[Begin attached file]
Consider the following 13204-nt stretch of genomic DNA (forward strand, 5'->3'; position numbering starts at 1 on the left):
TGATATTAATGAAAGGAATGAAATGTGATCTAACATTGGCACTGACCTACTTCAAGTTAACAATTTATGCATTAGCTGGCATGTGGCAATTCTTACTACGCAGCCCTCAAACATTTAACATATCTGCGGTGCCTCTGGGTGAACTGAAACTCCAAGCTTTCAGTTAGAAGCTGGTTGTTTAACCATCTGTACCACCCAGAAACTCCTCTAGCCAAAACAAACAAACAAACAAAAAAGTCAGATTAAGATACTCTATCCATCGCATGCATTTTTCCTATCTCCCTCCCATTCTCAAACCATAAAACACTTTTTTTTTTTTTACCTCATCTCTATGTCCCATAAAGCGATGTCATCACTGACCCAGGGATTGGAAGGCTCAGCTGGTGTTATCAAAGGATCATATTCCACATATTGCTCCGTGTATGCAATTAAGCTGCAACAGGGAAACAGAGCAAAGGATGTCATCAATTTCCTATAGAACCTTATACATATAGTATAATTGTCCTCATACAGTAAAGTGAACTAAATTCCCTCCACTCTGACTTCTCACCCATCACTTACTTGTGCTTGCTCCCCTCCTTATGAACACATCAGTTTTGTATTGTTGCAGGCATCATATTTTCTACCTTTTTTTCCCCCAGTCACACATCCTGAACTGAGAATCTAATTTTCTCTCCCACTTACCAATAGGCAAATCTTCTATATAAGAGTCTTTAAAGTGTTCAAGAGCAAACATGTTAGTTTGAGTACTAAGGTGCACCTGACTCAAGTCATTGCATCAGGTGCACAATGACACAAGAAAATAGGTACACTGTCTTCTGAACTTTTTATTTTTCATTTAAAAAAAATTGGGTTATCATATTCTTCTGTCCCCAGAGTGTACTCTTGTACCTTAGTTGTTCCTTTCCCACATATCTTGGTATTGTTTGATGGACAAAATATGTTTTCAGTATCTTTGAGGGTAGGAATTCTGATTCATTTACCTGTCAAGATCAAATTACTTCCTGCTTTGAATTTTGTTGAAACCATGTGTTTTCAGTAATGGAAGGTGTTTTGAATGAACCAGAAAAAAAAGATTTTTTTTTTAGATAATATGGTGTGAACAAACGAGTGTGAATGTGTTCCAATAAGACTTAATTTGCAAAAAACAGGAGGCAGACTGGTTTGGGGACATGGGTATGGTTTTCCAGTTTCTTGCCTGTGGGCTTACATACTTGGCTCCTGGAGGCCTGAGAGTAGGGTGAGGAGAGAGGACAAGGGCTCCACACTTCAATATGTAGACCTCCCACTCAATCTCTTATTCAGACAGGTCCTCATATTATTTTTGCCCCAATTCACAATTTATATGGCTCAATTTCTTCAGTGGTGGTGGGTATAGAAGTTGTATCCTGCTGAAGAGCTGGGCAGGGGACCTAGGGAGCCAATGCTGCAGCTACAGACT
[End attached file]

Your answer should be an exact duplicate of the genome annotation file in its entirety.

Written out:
Consider the following 13204-nt stretch of genomic DNA (forward strand, 5'->3'; position numbering starts at 1 on the left):
TGATATTAATGAAAGGAATGAAATGTGATCTAACATTGGCACTGACCTACTTCAAGTTAACAATTTATGCATTAGCTGGCATGTGGCAATTCTTACTACGCAGCCCTCAAACATTTAACATATCTGCGGTGCCTCTGGGTGAACTGAAACTCCAAGCTTTCAGTTAGAAGCTGGTTGTTTAACCATCTGTACCACCCAGAAACTCCTCTAGCCAAAACAAACAAACAAACAAAAAAGTCAGATTAAGATACTCTATCCATCGCATGCATTTTTCCTATCTCCCTCCCATTCTCAAACCATAAAACACTTTTTTTTTTTTTACCTCATCTCTATGTCCCATAAAGCGATGTCATCACTGACCCAGGGATTGGAAGGCTCAGCTGGTGTTATCAAAGGATCATATTCCACATATTGCTCCGTGTATGCAATTAAGCTGCAACAGGGAAACAGAGCAAAGGATGTCATCAATTTCCTATAGAACCTTATACATATAGTATAATTGTCCTCATACAGTAAAGTGAACTAAATTCCCTCCACTCTGACTTCTCACCCATCACTTACTTGTGCTTGCTCCCCTCCTTATGAACACATCAGTTTTGTATTGTTGCAGGCATCATATTTTCTACCTTTTTTTCCCCCAGTCACACATCCTGAACTGAGAATCTAATTTTCTCTCCCACTTACCAATAGGCAAATCTTCTATATAAGAGTCTTTAAAGTGTTCAAGAGCAAACATGTTAGTTTGAGTACTAAGGTGCACCTGACTCAAGTCATTGCATCAGGTGCACAATGACACAAGAAAATAGGTACACTGTCTTCTGAACTTTTTATTTTTCATTTAAAAAAAATTGGGTTATCATATTCTTCTGTCCCCAGAGTGTACTCTTGTACCTTAGTTGTTCCTTTCCCACATATCTTGGTATTGTTTGATGGACAAAATATGTTTTCAGTATCTTTGAGGGTAGGAATTCTGATTCATTTACCTGTCAAGATCAAATTACTTCCTGCTTTGAATTTTGTTGAAACCATGTGTTTTCAGTAATGGAAGGTGTTTTGAATGAACCAGAAAAAAAAGATTTTTTTTTTAGATAATATGGTGTGAACAAACGAGTGTGAATGTGTTCCAATAAGACTTAATTTGCAAAAAACAGGAGGCAGACTGGTTTGGGGACATGGGTATGGTTTTCCAGTTTCTTGCCTGTGGGCTTACATACTTGGCTCCTGGAGGCCTGAGAGTAGGGTGAGGAGAGAGGACAAGGGCTCCACACTTCAATATGTAGACCTCCCACTCAATCTCTTATTCAGACAGGTCCTCATATTATTTTTGCCCCAATTCACAATTTATATGGCTCAATTTCTTCAGTGGTGGTGGGTATAGAAGTTGTATCCTGCTGAAGAGCTGGGCAGGGGACCTAGGGAGCCAATGCTGCAGCTACAGACT